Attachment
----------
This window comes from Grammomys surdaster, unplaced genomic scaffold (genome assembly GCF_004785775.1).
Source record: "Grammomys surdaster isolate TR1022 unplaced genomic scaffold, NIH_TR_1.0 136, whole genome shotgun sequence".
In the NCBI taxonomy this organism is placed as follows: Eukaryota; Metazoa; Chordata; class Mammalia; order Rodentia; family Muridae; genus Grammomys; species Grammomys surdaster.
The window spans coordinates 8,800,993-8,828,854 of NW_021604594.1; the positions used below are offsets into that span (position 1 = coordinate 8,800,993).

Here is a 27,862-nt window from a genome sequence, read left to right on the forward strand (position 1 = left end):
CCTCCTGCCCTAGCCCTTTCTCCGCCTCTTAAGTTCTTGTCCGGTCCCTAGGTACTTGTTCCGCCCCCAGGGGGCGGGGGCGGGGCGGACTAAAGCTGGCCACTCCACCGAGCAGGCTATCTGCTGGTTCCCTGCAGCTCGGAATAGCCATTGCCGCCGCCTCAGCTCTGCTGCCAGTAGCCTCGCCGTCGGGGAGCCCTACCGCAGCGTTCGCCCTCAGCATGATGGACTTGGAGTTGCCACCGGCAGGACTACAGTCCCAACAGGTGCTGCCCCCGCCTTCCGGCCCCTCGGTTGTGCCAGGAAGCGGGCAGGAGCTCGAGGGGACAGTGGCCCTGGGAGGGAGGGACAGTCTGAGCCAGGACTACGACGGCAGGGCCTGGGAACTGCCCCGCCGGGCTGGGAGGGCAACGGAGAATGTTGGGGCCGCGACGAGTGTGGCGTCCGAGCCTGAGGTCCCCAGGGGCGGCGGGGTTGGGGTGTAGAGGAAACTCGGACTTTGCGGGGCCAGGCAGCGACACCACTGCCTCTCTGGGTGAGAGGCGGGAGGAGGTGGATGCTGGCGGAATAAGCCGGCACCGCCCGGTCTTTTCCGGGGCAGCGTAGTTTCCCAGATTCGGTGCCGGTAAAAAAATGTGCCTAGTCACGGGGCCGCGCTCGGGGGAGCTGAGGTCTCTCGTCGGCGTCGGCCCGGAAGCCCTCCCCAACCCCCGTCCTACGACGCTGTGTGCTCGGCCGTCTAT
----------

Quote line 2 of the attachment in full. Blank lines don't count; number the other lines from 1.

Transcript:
Source record: "Grammomys surdaster isolate TR1022 unplaced genomic scaffold, NIH_TR_1.0 136, whole genome shotgun sequence".